Author: Philip Brown
Date published: 04.04.2017
Psh! I’m gonna tell you a secret – give you a little piece of information that hopefully will help you navigate through the wild-wild-west of influencer marketing.
If you’re not familiar with my piece on why the smash & grab approach is turning infuencer marketing into a straight up shit show, make sure to give it a read.Anyway – let’s get this show on the road. Below image, shows how most (not all of you, please don’t be insulted) perceive and approach influencer marketing.
Campaign-based, smash-and-grab influencer marketing approach often focuses on one-off / campaign specific content creation in order to deliver a KPI that is often measured in terms of sales/downloads/traffic/clicks, etc.
The original version of this article was written in 2017 and while always-on programmes are much more common, it's by no means a given within the industry. What also still holds true is that the majority of people choose outreach tactics to engage influencers versus engaging existing brand advocates, extending this, most brands don't have infrastructures in place that leverage brand advocacy that is generated as a direct result of influencer marketing campaigns.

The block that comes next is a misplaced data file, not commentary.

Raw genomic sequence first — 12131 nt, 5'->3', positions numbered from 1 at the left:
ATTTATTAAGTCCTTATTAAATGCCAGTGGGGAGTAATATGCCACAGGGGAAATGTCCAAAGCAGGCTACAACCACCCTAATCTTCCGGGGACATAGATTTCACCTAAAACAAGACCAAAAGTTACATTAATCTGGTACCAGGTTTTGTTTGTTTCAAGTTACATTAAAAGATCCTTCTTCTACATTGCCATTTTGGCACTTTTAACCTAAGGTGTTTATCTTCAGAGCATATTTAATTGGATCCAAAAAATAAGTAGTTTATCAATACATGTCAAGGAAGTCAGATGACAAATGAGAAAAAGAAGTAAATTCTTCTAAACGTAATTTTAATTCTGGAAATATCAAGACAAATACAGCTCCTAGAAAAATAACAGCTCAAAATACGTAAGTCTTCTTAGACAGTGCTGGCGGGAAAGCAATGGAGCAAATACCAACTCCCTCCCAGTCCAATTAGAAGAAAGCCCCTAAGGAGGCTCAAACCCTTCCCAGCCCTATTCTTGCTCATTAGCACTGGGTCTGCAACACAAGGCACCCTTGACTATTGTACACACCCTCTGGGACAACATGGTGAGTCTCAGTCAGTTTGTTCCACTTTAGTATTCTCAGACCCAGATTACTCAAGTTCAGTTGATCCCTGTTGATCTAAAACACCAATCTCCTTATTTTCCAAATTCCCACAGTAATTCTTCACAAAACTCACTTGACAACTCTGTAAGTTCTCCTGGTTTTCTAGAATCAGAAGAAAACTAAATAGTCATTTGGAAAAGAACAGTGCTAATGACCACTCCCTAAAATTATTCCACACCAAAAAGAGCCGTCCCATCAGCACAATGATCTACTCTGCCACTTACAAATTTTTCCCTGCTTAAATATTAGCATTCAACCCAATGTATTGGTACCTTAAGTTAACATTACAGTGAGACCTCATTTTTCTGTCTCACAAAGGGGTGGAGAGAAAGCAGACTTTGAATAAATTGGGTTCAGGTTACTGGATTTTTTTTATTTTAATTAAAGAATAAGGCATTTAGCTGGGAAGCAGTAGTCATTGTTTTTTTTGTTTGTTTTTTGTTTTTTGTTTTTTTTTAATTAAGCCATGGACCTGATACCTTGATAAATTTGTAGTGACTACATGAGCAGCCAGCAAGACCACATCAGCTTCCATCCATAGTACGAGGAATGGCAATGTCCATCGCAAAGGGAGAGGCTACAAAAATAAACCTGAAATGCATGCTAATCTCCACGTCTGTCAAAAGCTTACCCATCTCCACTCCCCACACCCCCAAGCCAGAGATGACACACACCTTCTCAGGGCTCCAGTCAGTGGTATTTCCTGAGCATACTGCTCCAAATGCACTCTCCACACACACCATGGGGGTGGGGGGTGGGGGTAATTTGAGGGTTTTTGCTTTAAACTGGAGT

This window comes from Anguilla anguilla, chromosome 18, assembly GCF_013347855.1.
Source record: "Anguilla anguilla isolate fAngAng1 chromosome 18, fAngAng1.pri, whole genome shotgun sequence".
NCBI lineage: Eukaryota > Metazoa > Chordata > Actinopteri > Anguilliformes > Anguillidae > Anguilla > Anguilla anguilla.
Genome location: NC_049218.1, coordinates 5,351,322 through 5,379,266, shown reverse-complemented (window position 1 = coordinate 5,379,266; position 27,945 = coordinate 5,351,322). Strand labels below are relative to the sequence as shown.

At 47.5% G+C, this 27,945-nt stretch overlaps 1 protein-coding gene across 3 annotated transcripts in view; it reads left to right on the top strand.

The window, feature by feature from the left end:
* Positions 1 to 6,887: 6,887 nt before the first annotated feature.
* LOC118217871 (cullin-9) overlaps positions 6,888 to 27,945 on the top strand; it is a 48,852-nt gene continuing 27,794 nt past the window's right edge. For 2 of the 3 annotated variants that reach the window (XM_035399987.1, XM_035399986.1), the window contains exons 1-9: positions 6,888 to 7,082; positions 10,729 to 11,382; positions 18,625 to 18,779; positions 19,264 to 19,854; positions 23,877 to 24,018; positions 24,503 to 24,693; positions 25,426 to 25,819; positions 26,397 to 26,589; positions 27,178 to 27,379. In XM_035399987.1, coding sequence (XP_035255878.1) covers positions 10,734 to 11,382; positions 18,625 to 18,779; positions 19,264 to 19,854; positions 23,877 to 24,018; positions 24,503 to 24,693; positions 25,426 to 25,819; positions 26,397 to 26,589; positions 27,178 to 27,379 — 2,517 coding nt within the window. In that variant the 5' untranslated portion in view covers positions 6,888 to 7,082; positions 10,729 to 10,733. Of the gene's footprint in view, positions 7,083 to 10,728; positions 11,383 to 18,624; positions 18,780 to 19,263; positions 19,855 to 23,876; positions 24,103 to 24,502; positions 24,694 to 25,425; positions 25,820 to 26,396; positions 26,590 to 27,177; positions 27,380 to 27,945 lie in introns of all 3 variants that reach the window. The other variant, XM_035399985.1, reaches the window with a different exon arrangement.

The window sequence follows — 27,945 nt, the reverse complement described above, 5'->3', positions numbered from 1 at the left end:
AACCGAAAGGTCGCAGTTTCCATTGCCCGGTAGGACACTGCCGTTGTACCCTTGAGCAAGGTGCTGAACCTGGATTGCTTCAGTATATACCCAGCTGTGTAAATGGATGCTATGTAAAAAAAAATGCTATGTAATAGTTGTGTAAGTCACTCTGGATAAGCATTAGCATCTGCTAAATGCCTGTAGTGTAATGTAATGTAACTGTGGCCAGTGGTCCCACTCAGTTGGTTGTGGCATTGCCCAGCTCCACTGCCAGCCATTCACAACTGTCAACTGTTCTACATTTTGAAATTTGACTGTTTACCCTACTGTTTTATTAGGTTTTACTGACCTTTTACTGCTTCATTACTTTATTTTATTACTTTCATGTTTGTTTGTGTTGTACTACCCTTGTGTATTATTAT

A positive example however is Adidas. They have built an invitation style product purchase mechanic. Adidas provides a small group of users with the ability to use their influence and give their friends the opportunity to purchase a unique football shoe. Tapping into the football community and providing something that only specific users can get their hands drives brand advocacy. In addition, they communicate with their users only through dark social.
The inspiration for the my home-made chart below comes in the form of an article by Rand Fishkin (CEO of Mozrank) from 2014, talking about how content marketing is being approached the wrong way.
’’ They [consumers] essentially grow this memory about your brand, about what you do, and they build up kind of what I'd call a positive bank account with you. But that bank account, there are not coins and money in there. There are experiences and touches with your brand. Those content touches, and those social media touches, and those touches that come through performing a search and seeing you listed there, those build up the capital in the account.’’
Allow me to explain the different elements that shape this model.
Consistent Great Content.